One day Mr. Rabbit was going to burn a bunch of scrap wood he had bulldozed into a burn pile. My dad was helping him. I went along for the ride.  Mr. Rabbit poured gasoline all over the pile, and he got out his lighter and lit a piece of newspaper. My dad told him he was too close but he didn't pay any attention.

The heavy gasoline vapor had been moving along the ground and Mr. Rabbit was standing in the middle of it. But he didn't know it because the smell from the piled up lumber soaked in gas was too strong. When he threw the paper, the vapors on the ground lit and he was standing in a cloud of flame.

My dad ran out and got him because it was a "flash", just boom and it was over. But he was all burned. That was the first time I ever saw a person burned so that their skin was falling off. I never screw around with gasoline, and one of the things that was always in the back of my mind when I was flying was all that high octane aviation fuel around me.

I have a "fuel shack." It's really a shack.  I made it intentionally "loose" so there's plenty of ventilation. Built up fuel vapors are very dangerous. Especially in places where it gets really hot.
If the fuel shack ever goes up I'm in deep kimchi because it'll set the woods on fire. So I am as cautious as I know how to be.  I don't overfill the metal Jerry cans. I don't stack them so that there's metal to metal contact, the sunlight never gets on them.

gasoline stabilizer

I keep about 15 gallons of gas.  That's for the tools like the chain saw.  My jeep uses gasoline, but I keep it topped off, and it can go 360 miles on what's in the tank.  I'd keep more if I wasn't so paranoid about it blowing up some hot day, or going up in a thunder storm.

What's the shelf life?  Even the big companies don't agree. Here's a thread from a survival forum that will let you read the actual experiences of some people who have stored gasoline.

Storage life of gasoline

One last thought. Don't mix up your color codes.

Red is always gasoline.

      Yellow is always diesel.

 Kerosene is blue. Sometimes Kerosene containers are see through or white, with "kerosene " written on them in blue print.

I generally use metal Jerry cans. This is because I have had the bottom seams split enough to leak on the plastic ones, with results you can imagine.  To each his own.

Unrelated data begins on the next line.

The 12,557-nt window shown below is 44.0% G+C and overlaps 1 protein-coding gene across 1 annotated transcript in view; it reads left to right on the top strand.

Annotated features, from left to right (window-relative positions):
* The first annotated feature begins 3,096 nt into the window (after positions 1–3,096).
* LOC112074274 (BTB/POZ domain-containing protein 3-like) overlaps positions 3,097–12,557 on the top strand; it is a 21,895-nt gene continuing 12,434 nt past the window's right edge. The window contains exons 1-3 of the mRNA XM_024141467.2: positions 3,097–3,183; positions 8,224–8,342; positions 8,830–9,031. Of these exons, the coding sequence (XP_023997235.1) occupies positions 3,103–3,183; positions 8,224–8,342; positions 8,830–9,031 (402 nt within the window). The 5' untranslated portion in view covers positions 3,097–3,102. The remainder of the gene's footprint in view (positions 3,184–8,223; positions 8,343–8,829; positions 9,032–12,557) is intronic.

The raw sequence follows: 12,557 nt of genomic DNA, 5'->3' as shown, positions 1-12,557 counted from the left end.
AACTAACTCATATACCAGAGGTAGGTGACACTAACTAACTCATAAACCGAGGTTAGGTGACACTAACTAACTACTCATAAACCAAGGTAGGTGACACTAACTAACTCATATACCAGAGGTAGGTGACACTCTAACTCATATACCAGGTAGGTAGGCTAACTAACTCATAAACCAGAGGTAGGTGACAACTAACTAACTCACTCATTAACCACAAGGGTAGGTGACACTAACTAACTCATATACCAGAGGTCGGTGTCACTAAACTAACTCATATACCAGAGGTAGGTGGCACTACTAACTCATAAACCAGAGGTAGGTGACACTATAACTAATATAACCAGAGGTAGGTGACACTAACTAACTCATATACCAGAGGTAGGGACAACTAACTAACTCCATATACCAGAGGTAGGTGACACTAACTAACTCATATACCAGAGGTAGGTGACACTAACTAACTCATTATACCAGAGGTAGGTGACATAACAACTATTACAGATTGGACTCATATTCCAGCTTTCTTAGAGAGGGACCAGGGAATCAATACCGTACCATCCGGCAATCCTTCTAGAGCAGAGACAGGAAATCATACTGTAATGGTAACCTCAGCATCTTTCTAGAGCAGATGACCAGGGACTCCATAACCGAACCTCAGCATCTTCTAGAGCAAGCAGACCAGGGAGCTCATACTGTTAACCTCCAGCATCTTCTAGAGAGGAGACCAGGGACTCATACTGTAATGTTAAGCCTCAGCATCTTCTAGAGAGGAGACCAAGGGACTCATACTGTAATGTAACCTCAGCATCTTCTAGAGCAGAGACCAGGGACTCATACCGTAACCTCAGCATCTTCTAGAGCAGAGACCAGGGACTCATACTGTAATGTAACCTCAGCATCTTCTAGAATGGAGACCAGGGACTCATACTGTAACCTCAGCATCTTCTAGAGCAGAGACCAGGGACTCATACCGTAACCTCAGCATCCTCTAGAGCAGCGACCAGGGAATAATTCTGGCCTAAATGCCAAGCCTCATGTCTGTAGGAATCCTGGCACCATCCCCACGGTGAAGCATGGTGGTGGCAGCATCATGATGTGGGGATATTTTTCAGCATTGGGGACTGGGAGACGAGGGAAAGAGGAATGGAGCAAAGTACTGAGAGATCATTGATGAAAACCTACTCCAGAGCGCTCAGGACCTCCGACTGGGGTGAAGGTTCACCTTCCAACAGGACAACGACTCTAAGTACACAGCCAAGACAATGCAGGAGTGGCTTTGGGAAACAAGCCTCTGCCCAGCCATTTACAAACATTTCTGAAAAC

Be sure you have the appropriate spout for your cans.   These are known in the service as "donkey dicks" (sorry, I know that's a bit crude,  but I want to be absolutely sure people know what I am talking about.)

Yes, one size should fit all cans, but guess what?  They don't!  Try pouring gasoline out of a Jerry can and having it leak all over everything. Nicht gutt.

Make sure the D.D. you have mates property to the can, and that the spout is not too long or too short for what you plan to do. ESPECIALLY if you are going to be carrying it in a vehicle, be sure the spout will fit down the tank neck without being blocked by an anti-siphoning device.  Out on a mountain road in a blinding snow storm with night coming on is not the time to find you got a D.D. that won't work with your vehicle.

That's all I can think of off hand.  I welcome any other thoughts and suggestions on the topic, because if you are really thinking ahead, it's a very important one.


  1. I've often thought that, given the secretive nature of our lifestyle, that a solution to the privacy issue of propane deliveries might be to have the tank mounted on a small trailer and drive it to town when you need it filled and then park the trailer and tank at it's 'station' when you get home and use some sort of quick connect to attach it back to your system. I don't think this would be feasible with the larger tanks, but I wonder if it might not be an option with the smaller 250 gallon tanks. Thoughts?

    1. I guess you could, but from a logistics standpoint, 250 gallons would not last me long here. If you just had a little cabin and only used propane for cooking, it might work. One thing I know you would run into is that the propane company wouldn't put gas in your trailer without hassling you about it. They don't like innovation, and I'll bet the guys I buy from wouldn't do it. Maybe if you had a buddy in the business, or maybe if you live in a state without all the bureaucratic drones and excessive laws and regulations that mine has.

      The only person who comes up here regularly is my gas truck driver. He never goes in the house, and he isn't talkative. He just fills the tanks, while I keep the dogs off him, and then gives me the ticket and leaves.

  2. Wow - you certainly keep a of of fuel on site. I'm glad you store diesel not gas (petrol) as petrol has a limited lfiespan.

    We have a petrol genny - diesel ones are very expensive here. And few and far between.

    Looks you're set for whatever comes your way.